Jazz forward Jae Crowder’s pass sailed out of bounds. Donovan Mitchell futilely tried to recover the basketball and slapped the scorers table in frustration as the public address announcer’s microphone amplified the noise.

That’s the soundtrack of the Jazz’s first loss in a month.

This is not the kind of outcome that fans eagerly awaited, having missed their team during the NBA’s All-Streak break: Portland 100, Jazz 81 at Vivint Smart Home Arena.

A night that started with a celebration of Mitchell’s NBA Slam Dunk Contest victory began poorly and ended worse. The Jazz’s 11-game winning streak is gone, and their defeat was not the only result that worked against them Friday night. New Orleans, Denver and the Los Angeles Clippers all won, as the Jazz (30-29) fell 2½ games below the Western Conference’s playoff cut.

Portland’s performance and the scoreboard-watching disappointment conspired to drive home the point that the Jazz’s playoff push hardly will be easy. The Jazz have succeeded in making this season interesting, but that’s really all they’ve done. They appeared anything but fresh and crisp against the Blazers during a night that brought the reality of their 10th-place standing in the West into proper focus.

The loss ended any hope of the Jazz’s matching their longest run of 15 wins, set twice during the NBA Finals years of the late ’90s. They fell one victory short of the 2008-09 Jazz’s 12-game streak.

Going into the break, the Jazz had inspired belief that they would challenge the franchise record — even with powerful Houston looming as the potential 14th opponent in the streak. The Blazers ended that discussion, and empathically so.

The Jazz unsuccessfully blended Ricky Rubio back into the lineup, threw a bunch of interceptions and never led in a game that got away from them for good in the second quarter when they scored eight points in the first 8½ minutes.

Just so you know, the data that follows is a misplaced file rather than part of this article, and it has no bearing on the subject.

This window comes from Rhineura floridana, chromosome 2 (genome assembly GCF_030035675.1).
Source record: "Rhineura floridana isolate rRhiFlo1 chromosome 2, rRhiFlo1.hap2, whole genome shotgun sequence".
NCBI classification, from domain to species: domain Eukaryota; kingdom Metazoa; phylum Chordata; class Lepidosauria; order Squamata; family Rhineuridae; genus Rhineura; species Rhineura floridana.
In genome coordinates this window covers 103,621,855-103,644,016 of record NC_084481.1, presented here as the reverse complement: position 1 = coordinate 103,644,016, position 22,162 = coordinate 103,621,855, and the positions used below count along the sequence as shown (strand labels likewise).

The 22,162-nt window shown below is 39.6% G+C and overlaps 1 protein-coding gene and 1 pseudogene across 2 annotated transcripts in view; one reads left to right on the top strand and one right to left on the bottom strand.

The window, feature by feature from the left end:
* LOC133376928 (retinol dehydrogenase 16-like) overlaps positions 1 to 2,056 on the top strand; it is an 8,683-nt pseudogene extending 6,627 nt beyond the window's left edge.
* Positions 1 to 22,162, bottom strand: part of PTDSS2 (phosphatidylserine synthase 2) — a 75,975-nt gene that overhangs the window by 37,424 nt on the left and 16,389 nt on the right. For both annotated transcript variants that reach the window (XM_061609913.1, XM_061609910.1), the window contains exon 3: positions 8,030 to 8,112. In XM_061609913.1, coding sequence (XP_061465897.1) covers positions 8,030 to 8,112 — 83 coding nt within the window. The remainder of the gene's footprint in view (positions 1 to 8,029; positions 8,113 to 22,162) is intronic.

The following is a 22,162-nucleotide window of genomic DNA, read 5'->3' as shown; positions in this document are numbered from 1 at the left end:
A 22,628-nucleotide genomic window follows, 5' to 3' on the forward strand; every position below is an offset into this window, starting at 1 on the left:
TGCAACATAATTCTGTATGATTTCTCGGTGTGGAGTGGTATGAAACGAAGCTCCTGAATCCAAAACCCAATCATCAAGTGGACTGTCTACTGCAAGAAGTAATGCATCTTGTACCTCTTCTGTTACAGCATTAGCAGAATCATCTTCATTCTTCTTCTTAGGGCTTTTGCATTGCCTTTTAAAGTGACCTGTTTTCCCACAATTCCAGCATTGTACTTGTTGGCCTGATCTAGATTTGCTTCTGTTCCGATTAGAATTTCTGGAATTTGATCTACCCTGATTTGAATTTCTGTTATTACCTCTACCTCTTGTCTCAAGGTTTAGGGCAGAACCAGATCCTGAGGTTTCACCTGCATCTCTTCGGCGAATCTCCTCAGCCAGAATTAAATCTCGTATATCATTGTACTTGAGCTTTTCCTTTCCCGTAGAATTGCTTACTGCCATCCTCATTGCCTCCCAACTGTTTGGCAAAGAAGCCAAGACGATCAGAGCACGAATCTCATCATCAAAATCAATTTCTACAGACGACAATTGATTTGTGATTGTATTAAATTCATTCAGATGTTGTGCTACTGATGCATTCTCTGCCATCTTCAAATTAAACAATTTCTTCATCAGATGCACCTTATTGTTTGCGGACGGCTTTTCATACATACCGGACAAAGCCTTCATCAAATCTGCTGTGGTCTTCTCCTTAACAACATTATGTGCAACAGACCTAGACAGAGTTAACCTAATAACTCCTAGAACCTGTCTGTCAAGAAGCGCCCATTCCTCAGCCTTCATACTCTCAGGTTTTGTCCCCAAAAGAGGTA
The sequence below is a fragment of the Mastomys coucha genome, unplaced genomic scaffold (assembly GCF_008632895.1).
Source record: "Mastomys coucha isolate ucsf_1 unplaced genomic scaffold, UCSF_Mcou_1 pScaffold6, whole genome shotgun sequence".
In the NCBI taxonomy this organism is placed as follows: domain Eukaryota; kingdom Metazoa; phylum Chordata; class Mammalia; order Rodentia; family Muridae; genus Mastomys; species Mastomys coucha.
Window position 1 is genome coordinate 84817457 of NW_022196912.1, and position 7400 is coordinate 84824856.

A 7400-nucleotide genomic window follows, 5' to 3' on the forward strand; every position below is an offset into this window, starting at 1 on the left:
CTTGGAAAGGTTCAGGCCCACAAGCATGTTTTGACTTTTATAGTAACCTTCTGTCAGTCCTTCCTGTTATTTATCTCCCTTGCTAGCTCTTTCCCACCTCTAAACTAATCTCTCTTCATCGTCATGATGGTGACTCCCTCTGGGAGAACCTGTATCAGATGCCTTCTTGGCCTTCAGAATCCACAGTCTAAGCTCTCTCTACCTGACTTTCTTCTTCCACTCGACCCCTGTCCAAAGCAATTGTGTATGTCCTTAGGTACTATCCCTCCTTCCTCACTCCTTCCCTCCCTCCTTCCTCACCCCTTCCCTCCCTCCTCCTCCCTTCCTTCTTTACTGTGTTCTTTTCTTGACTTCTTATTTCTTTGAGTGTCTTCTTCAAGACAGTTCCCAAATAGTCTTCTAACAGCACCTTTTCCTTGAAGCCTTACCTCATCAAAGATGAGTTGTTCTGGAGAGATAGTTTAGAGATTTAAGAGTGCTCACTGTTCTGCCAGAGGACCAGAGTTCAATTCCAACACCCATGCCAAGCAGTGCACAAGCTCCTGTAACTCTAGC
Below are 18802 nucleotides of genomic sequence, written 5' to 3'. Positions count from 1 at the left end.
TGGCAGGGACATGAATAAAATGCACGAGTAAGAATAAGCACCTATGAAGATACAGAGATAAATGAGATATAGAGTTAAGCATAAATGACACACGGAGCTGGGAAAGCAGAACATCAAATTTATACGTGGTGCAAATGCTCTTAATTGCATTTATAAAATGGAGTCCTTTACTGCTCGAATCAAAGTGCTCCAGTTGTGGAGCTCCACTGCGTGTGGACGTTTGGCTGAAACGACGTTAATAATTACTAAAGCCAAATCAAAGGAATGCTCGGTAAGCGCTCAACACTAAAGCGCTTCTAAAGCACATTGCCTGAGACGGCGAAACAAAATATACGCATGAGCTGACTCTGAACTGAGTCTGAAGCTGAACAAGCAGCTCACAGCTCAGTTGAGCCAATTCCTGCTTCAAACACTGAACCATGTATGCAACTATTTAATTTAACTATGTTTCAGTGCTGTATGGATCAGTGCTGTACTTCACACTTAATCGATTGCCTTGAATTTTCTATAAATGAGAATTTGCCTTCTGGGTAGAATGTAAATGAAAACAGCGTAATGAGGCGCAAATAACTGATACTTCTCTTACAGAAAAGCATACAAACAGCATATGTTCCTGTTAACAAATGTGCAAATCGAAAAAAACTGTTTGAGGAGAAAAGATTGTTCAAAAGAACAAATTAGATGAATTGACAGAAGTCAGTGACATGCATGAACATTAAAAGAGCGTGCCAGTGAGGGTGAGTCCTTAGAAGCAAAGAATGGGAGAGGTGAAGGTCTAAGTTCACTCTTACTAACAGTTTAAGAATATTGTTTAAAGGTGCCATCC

All night, “We were kind of waiting for something good to happen,” Jazz coach Quin Snyder said. “Nothing good happened.”

Nobody knew for sure how the Jazz would come out of the break, but they were playing so well in the first half of February that it was reasonable to picture the streak lasting a while longer. Snyder partly played along with the angle of some mystery being attached to the Jazz’s resuming the schedule.

“I don’t think how we play is going to be determined by how we are handling the streak or the break or anything like that,” Snyder said before the game. “I just think we need to be focused and do some of the things we have been doing and do them better, frankly.”

That didn’t happen.

The winning should start again Saturday night against Dallas. If not, the All-Star break will be remembered for derailing the Jazz’s season.

“We weren’t as sharp as we’ve been before,” Rudy Gobert said.

Lobbed the natural question about the layoff having an effect, Gobert answered, “Probably, but they had a break too.”

Turnovers (19) hurt the Jazz, and so did Portland guards Damian Lillard and CJ McCollum, who combined for 50 points. Lillard thrived after visiting Ogden and watching his old school, Weber State, crumble in the second half of Thursday’s loss to Eastern Washington. The Wildcats had won nine straight games, so Lillard witnessed the end of two nice streaks in Utah in 24 hours.

The Jazz tried just about everything in an effort to make this another memorable event. They brought back Darrell Griffith to re-enact the Slam Dunk trophy presentation to Mitchell, his fellow Louisville alum, and staged International Night in honor of their diverse roster.

Griffith’s 1983-84 team, the franchise’s first playoff qualifier, won eight straight games in December and finished 45-37. Matching that record would be an achievement for Mitchell’s team, and that’s about what it would take to make the playoffs.